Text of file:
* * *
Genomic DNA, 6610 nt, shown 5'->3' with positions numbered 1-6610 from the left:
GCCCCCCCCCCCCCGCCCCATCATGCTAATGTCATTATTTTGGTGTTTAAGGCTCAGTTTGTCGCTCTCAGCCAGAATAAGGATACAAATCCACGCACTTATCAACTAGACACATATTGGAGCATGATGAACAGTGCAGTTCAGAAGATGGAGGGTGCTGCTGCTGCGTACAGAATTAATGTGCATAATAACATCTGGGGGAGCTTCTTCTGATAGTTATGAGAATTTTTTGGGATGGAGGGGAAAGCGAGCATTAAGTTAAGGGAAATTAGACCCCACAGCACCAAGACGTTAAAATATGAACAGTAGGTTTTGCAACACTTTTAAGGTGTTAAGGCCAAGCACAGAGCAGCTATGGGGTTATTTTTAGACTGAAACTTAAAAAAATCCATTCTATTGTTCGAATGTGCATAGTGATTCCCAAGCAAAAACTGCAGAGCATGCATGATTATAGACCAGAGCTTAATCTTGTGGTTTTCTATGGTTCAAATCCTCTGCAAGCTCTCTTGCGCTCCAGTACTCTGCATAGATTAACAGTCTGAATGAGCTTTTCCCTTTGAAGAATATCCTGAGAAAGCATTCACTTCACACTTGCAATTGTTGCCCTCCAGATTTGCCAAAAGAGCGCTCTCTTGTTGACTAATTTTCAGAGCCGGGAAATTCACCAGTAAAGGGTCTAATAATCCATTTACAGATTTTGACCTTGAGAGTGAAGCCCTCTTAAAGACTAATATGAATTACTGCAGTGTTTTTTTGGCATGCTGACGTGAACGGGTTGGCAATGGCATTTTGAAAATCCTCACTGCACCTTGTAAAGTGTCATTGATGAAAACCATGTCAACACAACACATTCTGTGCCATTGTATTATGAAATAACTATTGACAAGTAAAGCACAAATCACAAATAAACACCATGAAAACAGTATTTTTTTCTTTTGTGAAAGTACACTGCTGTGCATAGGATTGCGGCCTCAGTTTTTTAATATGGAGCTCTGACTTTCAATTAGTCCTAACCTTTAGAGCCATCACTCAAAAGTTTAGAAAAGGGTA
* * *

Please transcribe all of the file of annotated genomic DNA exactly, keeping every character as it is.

Genomic DNA, 6610 nt, shown 5'->3' with positions numbered 1-6610 from the left:
GCCCCCCCCCCCCCGCCCCATCATGCTAATGTCATTATTTTGGTGTTTAAGGCTCAGTTTGTCGCTCTCAGCCAGAATAAGGATACAAATCCACGCACTTATCAACTAGACACATATTGGAGCATGATGAACAGTGCAGTTCAGAAGATGGAGGGTGCTGCTGCTGCGTACAGAATTAATGTGCATAATAACATCTGGGGGAGCTTCTTCTGATAGTTATGAGAATTTTTTGGGATGGAGGGGAAAGCGAGCATTAAGTTAAGGGAAATTAGACCCCACAGCACCAAGACGTTAAAATATGAACAGTAGGTTTTGCAACACTTTTAAGGTGTTAAGGCCAAGCACAGAGCAGCTATGGGGTTATTTTTAGACTGAAACTTAAAAAAATCCATTCTATTGTTCGAATGTGCATAGTGATTCCCAAGCAAAAACTGCAGAGCATGCATGATTATAGACCAGAGCTTAATCTTGTGGTTTTCTATGGTTCAAATCCTCTGCAAGCTCTCTTGCGCTCCAGTACTCTGCATAGATTAACAGTCTGAATGAGCTTTTCCCTTTGAAGAATATCCTGAGAAAGCATTCACTTCACACTTGCAATTGTTGCCCTCCAGATTTGCCAAAAGAGCGCTCTCTTGTTGACTAATTTTCAGAGCCGGGAAATTCACCAGTAAAGGGTCTAATAATCCATTTACAGATTTTGACCTTGAGAGTGAAGCCCTCTTAAAGACTAATATGAATTACTGCAGTGTTTTTTTGGCATGCTGACGTGAACGGGTTGGCAATGGCATTTTGAAAATCCTCACTGCACCTTGTAAAGTGTCATTGATGAAAACCATGTCAACACAACACATTCTGTGCCATTGTATTATGAAATAACTATTGACAAGTAAAGCACAAATCACAAATAAACACCATGAAAACAGTATTTTTTTCTTTTGTGAAAGTACACTGCTGTGCATAGGATTGCGGCCTCAGTTTTTTAATATGGAGCTCTGACTTTCAATTAGTCCTAACCTTTAGAGCCATCACTCAAAAGTTTAGAAAAGGGTA